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Landscape of Northwest Sichuan

Hazy “Jiangnan” in Late Spring

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Penglai: Fairyland in the East

Shennongjia Scenic Area

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Shennongjia Scenic Area

2006-04-20 11:49:37




  The Shennongjia district in remote northwestern Hubei has the wildest scenery in the province. With heavily forested mountains of fir, pine and hemlock -including something rare in China, old-growth stands -the area is known as a treasure trove of more than 1300 species of medicinal plants. Indeed, the name for the area roughly translates as ‘Shennong’s Ladder’ to commemorate a legendary emperor, Shennong, believed to be the founder of herbal medicine and agriculture. According to the legend, he heard about some special plants growing up high on a precipice, so he cut down a great tree and used it to climb to the site and reach the plants, which he added to his medical collection.  

  As part of a more modern legend, Shennongjia is also famous for the sightings of wild, ape-like creatures - a Chinese equivalent of the Himalayan Yeti or the North American Bigfoot. The stories are interesting, but the creatures seem to be able to distinguish between peasants and scientists -molesting the former and evading the latter. Nevertheless, there is a small base station set up in the reserve with displays of ‘evidence’ of sightings. More real, but just as elusive perhaps, are species of leopard, bear, wild boar and monkey (including the endangered Golden Snub-Nosed Monkey) that reportedly inhabit the area.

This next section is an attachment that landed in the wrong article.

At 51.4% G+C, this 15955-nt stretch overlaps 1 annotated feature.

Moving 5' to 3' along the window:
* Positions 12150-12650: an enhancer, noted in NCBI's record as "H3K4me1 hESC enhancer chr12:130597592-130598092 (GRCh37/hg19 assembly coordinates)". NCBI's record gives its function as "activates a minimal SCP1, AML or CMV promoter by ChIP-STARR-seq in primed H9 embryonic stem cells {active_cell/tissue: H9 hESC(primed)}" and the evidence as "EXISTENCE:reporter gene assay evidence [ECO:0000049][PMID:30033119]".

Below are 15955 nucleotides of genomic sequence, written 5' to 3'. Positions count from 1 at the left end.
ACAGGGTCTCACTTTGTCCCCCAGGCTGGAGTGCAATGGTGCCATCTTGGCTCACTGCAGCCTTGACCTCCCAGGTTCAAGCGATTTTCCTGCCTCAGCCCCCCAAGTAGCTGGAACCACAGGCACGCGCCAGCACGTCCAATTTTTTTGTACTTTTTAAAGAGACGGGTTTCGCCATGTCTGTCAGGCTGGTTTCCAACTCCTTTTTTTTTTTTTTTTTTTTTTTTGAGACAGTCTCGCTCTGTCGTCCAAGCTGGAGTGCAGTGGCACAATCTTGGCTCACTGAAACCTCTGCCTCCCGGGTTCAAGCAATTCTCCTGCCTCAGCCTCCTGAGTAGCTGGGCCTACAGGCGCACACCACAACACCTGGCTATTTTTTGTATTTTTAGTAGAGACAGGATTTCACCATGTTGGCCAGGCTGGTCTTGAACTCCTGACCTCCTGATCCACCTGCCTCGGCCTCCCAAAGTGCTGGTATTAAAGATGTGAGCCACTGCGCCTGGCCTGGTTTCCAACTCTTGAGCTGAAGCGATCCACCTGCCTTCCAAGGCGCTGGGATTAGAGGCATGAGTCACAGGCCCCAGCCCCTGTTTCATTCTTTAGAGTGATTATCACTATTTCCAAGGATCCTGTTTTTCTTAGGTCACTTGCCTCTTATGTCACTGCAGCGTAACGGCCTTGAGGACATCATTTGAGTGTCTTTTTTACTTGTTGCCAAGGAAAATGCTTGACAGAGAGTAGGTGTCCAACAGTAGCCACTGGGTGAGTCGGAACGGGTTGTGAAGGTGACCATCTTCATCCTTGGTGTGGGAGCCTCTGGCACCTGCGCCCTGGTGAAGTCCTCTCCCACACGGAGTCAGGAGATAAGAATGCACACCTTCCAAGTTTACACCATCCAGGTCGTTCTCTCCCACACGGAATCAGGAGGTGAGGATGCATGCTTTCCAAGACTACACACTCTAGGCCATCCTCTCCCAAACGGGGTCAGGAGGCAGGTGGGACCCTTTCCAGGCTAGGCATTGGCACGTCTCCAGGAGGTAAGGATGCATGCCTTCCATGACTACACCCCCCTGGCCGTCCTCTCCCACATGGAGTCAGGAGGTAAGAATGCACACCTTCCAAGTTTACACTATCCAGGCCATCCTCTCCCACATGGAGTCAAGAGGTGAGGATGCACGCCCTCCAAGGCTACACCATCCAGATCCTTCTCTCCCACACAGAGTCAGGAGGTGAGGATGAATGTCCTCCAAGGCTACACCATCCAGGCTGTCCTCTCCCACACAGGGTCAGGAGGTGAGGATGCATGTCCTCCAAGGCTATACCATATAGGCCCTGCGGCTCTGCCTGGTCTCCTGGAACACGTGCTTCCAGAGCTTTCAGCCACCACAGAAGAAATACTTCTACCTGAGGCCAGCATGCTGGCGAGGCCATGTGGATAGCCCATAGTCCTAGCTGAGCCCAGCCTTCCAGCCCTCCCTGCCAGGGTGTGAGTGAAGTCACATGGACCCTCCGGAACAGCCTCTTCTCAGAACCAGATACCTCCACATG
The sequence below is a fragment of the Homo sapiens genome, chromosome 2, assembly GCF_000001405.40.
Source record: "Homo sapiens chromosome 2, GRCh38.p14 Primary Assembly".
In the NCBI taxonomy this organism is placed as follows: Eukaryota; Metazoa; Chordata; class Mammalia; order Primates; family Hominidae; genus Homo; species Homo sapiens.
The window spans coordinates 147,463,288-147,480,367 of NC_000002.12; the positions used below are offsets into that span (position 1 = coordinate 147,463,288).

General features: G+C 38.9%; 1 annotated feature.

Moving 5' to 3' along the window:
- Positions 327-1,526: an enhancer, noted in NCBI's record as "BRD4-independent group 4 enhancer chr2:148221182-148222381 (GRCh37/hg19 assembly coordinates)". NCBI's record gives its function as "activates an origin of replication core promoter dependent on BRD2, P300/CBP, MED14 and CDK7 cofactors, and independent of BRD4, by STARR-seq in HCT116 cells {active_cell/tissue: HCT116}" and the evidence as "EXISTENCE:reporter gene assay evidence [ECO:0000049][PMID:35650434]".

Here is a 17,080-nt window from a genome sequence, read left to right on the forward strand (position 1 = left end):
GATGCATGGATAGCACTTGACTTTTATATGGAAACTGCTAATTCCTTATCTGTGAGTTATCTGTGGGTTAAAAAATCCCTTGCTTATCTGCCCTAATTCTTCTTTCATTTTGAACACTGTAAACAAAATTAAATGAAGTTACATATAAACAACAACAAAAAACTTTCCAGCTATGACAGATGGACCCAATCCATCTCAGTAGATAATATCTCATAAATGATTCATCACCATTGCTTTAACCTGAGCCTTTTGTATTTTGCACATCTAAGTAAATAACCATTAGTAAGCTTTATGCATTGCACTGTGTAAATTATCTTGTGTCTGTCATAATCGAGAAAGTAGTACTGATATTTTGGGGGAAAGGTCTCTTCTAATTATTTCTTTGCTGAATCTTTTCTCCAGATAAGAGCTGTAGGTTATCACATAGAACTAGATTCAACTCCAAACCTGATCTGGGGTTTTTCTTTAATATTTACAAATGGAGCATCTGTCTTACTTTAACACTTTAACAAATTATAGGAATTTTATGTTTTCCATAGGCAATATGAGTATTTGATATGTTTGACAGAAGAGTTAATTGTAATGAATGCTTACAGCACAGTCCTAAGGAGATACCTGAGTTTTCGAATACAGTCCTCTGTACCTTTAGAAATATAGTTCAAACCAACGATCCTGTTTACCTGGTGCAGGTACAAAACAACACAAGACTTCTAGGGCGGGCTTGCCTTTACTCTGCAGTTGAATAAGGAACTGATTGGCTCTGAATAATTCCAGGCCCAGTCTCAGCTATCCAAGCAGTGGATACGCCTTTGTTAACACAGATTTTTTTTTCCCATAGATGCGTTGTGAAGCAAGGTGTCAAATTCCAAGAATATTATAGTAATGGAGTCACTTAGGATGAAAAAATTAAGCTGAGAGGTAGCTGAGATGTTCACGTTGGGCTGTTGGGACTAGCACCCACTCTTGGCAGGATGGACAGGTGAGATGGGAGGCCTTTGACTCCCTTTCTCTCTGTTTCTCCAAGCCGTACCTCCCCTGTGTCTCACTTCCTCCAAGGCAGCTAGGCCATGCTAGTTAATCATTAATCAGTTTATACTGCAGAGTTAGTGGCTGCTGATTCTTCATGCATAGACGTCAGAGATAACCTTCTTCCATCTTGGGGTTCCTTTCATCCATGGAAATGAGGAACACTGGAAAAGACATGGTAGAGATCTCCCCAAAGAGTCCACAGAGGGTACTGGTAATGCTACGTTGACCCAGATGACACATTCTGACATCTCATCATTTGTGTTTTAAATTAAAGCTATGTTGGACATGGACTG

Foreigners are only allowed into the area of the Shennongjia district near the town of Muyuping, 200km northwest of Yichang. There are two high peaks in the area, Shennongjiashan at 3105m and Laojunshan at 2936m. It’s a 10-hour bus ride to Muyuping from Yichang, or you can take a boat to Xiangxi (five hours) on the Three Gorges and from there it’s a 90km ride to Muyuping. From Muyuping you will have to hire a car to get into the reserve.

  Banbiyan, 5 kilometres from Liaowang Tower, is famous for its stone forest and for sightings of the so-called "wild man", the Chinese Yeti. The bamboo that covers the mountain and plain makes a great hiding place for anyone wanting to hang out with Bigfoot.

  At nearly 2,600 metres, the grassy meadows of Banbiyan frequently play host to a colorful festival of song and dance by the locals. Custom dictates that visitors are welcomed by song. Not quite The Sound of Music, but the spectacle is a once-in-a-lifetime experience for many.
  The pyramid-sharp Shennong Peak covers an area of about 2 square kilometres, rising from the centre to China to a height of 3105 metres above sea level. Clouds often nestle at the summit where ridges stretch on into the distance. The area is covered by tiers of fir, bamboo and azalea. The firs, as tall as 40 metres, have dense leaves on branches that block off the sunlight. The azaleas blossom pink and violet in summer. The area is also home to some rare animals including the golden monkey, white bear and antelope.

  Halfway up a hill just east of Yanziya lies Yanzidong, a cave famous for its golden swallows. A short 50 metre climb up from the road leads to the entrance - the cave itself heads backwards into the mountain for more than 3 kilometres. One of the few swallows that doesn‘t migrate seasonally, the golden swallow inhabits the cave all year round.

  Standing inside the entrance, you will breathe in the damp air and watch steam rising from the walls, which gleam like glass. Above hang the birds‘ nests, warm and dry.

  Outside the cave you can watch the swallows dancing in the air, and diving in and out of their dark home.

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